But here is a very important feature to observe, what did David do in the midst of his changes? He went to God with them. You do the same. That is the best place to do business with our changes. You do not need to parade them to other folk; you will be most unwise if you do. You are likely to lay your heart open to many a wound, so keep quiet with regard to other folk, and do
more with your God. But you may say, ‘Is He the God of such a one?” What does my text say? It ends with “O God of my salvation”, and I propose dealing with the end of the text first.
Here we have the Object of the Psalmist’s petitions. He is not falling down to blocks of wood and stone or to the ‘many gods’ of the heathens with which he was surrounded, but he is taught to look up to “the God of my salvation.” That is very helpful. If any of you are subject to these spiritual changes, alternating between fear, a measure of confidence, hope, and what not, remember your changes do not change your God. Keep that clear. The waters may rush and swirl round you, but the Rock on which you are standing is unaffected by the waters, “O God of my salvation.” “Full of fear now; I am afraid that Thou wilt put me away in anger, afraid that Thou wilt leave me. Thou wilt forsake me, and these fears, strong and active, predominate. I am a miserable, dejected creature under the weight of them,” and yet what? He is still “the God of my salvation.” He was so here, and therefore it must be so in every similar case.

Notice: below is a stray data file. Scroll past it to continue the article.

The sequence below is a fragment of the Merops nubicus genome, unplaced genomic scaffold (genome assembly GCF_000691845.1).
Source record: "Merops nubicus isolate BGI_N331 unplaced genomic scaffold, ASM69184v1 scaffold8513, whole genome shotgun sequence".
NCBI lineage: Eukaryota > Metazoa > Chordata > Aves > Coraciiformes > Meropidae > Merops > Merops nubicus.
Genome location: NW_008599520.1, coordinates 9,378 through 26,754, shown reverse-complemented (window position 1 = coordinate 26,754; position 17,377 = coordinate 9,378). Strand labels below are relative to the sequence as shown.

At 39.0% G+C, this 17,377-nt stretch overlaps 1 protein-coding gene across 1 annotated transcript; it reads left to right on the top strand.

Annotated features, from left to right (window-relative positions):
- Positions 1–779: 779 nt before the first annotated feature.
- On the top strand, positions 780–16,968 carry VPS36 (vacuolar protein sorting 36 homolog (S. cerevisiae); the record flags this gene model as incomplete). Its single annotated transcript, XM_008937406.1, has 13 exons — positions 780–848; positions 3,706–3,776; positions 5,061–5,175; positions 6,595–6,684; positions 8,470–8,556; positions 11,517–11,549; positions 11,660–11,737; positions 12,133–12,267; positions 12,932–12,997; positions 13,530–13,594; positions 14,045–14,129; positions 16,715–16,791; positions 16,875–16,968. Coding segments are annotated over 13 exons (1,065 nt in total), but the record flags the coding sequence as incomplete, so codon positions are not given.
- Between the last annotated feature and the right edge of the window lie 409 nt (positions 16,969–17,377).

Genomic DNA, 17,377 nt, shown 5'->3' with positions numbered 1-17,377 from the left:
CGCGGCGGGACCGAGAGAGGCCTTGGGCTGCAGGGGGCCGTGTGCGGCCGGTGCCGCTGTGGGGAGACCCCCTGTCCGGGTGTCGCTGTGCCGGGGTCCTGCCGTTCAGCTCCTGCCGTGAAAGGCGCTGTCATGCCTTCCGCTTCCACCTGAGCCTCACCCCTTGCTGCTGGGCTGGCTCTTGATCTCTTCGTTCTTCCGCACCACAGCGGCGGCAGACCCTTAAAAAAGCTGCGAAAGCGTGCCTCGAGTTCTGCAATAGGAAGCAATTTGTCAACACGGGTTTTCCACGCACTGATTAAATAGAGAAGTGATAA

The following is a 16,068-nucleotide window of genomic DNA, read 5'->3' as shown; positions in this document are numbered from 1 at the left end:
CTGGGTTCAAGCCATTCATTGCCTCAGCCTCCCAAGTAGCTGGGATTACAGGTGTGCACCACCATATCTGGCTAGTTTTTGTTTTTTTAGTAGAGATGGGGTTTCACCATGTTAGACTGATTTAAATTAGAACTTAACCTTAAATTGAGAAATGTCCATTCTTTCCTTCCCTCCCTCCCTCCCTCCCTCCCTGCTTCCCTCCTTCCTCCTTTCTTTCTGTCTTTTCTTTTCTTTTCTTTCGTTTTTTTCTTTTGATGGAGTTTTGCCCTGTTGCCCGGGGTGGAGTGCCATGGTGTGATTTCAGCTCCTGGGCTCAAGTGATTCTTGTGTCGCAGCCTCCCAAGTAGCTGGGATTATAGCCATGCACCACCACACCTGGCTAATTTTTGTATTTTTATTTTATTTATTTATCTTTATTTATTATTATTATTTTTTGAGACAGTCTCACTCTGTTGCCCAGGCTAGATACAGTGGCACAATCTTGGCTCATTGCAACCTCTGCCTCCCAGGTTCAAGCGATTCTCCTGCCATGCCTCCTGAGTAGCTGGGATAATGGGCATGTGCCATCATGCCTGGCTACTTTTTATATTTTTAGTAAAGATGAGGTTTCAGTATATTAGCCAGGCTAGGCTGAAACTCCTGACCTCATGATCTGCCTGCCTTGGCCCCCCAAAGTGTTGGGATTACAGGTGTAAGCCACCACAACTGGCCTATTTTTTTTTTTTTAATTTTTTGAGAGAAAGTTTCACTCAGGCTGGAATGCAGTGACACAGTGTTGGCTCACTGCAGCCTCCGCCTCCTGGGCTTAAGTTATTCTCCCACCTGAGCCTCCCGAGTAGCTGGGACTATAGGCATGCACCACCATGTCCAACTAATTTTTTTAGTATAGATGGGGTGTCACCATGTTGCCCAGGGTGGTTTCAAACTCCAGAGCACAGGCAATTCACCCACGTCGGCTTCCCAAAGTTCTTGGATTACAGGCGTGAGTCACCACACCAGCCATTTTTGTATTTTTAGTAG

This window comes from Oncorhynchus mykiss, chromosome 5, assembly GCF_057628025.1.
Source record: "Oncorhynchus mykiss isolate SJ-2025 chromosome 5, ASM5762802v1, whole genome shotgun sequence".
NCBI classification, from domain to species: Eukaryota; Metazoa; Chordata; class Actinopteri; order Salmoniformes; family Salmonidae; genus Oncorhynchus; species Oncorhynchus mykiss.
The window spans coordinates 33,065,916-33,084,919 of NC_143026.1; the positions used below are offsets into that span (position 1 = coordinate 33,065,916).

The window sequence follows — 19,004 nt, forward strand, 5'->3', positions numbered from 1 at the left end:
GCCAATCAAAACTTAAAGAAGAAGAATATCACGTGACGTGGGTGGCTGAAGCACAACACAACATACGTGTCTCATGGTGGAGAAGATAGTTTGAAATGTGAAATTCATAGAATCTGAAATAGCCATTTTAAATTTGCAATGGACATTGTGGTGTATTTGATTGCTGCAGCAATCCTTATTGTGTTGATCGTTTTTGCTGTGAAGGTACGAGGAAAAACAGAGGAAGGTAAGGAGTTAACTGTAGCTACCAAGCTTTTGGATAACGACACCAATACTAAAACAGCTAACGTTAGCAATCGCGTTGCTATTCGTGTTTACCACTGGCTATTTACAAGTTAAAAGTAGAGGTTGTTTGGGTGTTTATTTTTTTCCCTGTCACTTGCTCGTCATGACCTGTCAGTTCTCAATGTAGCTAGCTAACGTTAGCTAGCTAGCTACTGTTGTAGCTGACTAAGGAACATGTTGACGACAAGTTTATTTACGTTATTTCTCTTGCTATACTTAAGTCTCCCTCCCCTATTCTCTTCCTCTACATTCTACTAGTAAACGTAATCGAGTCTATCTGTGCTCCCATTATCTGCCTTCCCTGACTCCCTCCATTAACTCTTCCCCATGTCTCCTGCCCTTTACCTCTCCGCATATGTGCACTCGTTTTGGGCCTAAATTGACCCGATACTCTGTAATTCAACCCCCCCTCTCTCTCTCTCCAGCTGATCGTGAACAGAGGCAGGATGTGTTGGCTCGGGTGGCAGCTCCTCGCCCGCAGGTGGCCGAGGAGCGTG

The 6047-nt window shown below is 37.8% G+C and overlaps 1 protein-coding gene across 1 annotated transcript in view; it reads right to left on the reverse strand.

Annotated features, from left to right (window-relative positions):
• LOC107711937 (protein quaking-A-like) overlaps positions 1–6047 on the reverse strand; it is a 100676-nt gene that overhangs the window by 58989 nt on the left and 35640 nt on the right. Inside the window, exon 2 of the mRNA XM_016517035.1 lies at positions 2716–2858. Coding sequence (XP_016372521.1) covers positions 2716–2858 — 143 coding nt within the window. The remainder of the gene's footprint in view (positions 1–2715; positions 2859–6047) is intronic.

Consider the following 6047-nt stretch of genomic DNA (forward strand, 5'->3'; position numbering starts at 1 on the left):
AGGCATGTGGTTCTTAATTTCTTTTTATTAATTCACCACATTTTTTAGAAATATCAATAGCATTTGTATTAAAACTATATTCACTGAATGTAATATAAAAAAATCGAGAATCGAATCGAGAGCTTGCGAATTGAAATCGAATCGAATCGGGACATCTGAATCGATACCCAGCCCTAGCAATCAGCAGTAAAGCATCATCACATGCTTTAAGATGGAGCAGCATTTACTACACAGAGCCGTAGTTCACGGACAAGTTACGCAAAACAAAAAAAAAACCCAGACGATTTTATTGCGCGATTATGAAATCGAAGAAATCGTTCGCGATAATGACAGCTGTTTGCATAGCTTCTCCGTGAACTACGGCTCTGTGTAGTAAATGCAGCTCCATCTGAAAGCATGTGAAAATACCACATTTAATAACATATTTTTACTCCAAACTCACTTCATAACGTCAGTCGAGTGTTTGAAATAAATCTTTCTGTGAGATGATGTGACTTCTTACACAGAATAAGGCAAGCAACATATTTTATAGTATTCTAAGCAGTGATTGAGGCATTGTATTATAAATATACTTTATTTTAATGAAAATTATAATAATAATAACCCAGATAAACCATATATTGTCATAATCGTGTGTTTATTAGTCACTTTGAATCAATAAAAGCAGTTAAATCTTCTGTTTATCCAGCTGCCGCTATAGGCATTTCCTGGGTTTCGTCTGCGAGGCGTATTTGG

And this description of the God to Whom he brings his fears is very helpful. We should always remember that the Holy Ghost, in presenting different attributes of God in the Bible with regard to prayer, is not doing it haphazardlyÂ—it is done with a purpose, namely to encourage and stimulate the individuals to look to that particular Being of Whom He was about to speak under that particular character that the Holy Ghost is portraying. Is God “Jehovah Jireh” ‘The Lord will provide’? What better suited to a person that is in need and has nothing to help himself out. “The Lord will provide” is not made for a drawing room religion, but for an individual who is down and out, and has no means whatever of helping himself. Now that man and woman is apt to say “All these things are against me; my case is hopeless.” Not so. God is the providing God. Look to Him in that when in deep need in your prayer. If there is such an accumulation of things that you think you want and must have in a variety of ways, you may think it is hopeless to ask of God all this. Remember the Holy Ghost portrays Him as “The Most High God, Possessor of heaven and earth.” A mere phrase? Do not think that. The phrase is intended to encourage our hope, to expand our faith, to strengthen it, to eliminate our fears and doubts. We say “Can God furnish a